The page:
Omicron criticized the California workforce. Was there another way?

By Ben Christopher and Grace Gedye, CalMatters

As the omicron wave of COVID-19 appears to have peaked, it leaves in its wake sick nurses and exhausted bus drivers, understaffed hospitals and canceled surgeries, school districts scrambling to find substitute teachers and grocery store cashiers forced to choose between their health and their finances.

Other countries have encountered this variant with new lockdowns. Other states allowed state bureaucrats to moonlight as teachers. In New York and Washington DC, businesses are now required to verify the vaccination status of their customers.

Would all of this have kept California workers safe, reduced the worst of the spread, and averted cascading labor shortages? And what can lawmakers do now to prepare for the future of COVID – whether it’s the next deadly variant or a low-level simmer of a pathogen that has become endemic?

Five waves and nearly two years into the COVID-19 pandemic, this virus still does not tolerate any easy solutions.

Should it be like this?

If public opinion were no object, stricter mask mandates and an increase in vaccinations after the delta wave in late summer would have blunted some of omicron’s impact, said Dr. John Swartzberg, clinical professor emeritus of infectious diseases and vaccinology at UC Berkeley. But the variant’s transmissibility is so formidable that even with these measures, omicron would still have been a problem, he said.

“Frankly, I think California has done a reasonable job of trying to balance protecting people from the virus and allowing people’s lives to function in more normal ways,” Swartzberg said.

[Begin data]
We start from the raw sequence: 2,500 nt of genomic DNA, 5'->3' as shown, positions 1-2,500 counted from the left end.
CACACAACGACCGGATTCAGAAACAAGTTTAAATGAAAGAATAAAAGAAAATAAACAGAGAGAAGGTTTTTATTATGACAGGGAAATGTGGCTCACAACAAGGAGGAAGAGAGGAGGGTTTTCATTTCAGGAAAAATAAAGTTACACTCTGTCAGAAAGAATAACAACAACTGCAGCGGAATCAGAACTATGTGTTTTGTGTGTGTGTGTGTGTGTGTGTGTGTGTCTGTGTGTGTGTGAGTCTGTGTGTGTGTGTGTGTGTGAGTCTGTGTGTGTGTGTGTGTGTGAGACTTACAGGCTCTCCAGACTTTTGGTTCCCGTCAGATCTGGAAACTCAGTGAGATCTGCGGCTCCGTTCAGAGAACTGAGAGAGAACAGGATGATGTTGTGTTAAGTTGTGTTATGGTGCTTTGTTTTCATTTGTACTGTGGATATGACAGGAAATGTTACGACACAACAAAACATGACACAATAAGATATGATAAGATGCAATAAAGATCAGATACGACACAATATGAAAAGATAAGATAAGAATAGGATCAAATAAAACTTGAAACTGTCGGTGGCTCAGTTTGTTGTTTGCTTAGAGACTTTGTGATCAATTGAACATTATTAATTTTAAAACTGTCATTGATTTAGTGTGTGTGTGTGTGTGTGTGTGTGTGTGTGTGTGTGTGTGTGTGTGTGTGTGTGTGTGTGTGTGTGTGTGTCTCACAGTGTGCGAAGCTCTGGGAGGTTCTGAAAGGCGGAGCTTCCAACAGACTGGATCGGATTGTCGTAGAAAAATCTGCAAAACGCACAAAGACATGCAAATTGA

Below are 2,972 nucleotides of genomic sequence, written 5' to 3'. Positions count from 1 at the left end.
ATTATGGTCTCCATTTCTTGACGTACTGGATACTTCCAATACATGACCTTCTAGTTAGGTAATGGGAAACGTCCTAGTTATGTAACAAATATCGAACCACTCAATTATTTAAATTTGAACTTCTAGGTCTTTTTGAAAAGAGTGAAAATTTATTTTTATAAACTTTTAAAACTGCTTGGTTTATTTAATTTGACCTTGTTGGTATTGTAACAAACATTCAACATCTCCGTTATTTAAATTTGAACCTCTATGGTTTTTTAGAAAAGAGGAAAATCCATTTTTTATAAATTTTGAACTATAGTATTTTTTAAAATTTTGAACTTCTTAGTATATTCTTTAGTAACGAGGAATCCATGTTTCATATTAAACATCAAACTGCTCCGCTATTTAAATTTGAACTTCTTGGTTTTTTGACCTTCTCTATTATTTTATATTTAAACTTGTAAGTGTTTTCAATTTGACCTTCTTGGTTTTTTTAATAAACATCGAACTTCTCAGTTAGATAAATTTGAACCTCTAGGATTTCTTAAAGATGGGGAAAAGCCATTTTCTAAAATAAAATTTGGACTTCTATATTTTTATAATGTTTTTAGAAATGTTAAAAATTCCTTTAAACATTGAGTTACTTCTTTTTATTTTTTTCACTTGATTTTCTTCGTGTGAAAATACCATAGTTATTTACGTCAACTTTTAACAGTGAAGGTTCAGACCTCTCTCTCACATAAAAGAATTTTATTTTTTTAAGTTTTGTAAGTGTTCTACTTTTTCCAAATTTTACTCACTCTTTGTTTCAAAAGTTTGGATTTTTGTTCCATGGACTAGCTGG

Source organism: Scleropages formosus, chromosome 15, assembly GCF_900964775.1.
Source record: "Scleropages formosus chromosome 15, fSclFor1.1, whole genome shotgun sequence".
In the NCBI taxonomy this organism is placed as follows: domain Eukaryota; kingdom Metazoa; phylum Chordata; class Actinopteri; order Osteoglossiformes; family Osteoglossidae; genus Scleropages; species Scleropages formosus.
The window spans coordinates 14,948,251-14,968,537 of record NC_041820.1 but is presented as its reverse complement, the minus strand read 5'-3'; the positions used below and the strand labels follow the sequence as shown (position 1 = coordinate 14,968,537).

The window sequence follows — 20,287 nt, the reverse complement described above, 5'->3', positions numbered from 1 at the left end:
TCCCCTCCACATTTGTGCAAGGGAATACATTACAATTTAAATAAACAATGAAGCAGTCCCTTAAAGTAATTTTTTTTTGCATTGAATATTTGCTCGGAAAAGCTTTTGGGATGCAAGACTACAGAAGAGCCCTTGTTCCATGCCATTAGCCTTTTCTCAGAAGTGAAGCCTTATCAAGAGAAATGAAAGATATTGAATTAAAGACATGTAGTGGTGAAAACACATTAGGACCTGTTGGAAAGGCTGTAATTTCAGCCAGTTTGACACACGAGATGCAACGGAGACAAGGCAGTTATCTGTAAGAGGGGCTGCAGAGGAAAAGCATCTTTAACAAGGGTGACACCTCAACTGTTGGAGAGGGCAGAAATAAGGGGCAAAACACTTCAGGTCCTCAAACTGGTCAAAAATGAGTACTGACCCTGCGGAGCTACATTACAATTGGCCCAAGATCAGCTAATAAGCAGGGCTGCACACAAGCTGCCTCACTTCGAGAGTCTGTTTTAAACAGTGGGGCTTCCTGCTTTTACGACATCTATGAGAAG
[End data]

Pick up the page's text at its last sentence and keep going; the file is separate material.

Broad shutdowns, he said, likely wouldn’t have made a demonstrable difference in the number of people who got sick, a sentiment shared by other public health experts contacted for this story.

While other states and countries have reacted differently to the spread of omicron, the number of cases suggests that policy differences have not had a drastic impact on the course of this surge, said Jeffrey Clemens, economist at health and associate professor at UC San Diego.

“There probably weren’t many actions that governments could have taken in real time in an effort to significantly dampen the wave,” Clemens said.

It may take a few months to find out if local or state policies have made a difference in the number of people seriously ill or dying from this surge.

If the state deserves criticism for its strategy leading up to the current crisis, it’s for focusing too narrowly on promoting vaccines, said Peter Chin-Hong, an infectious disease physician at UC San Francisco. .

“Putting all the eggs in the vaccine basket” meant less focus on stockpiling masks, tests and new treatments like monoclonal antibodies that have made COVID much less threatening for the vast majority of vaccinated patients. , did he declare. “I think we could have been more proactive as a state. We have the resources, we have the gray matter, we have the means. »

Another cohort of health professionals and researchers based in the Bay Area say that if there is one lesson to be learned from the most recent COVID surge, it is that public health officials in the State have been too slow to recognize the real and much reduced threat the virus poses. to most people in 2022.

Last week, four physicians associated with UC San Francisco wrote a controversial letter drawing a very different lesson from the state’s experience with omicron: California must eliminate masking and testing requirements in schools as soon as that the current thrust will have diminished.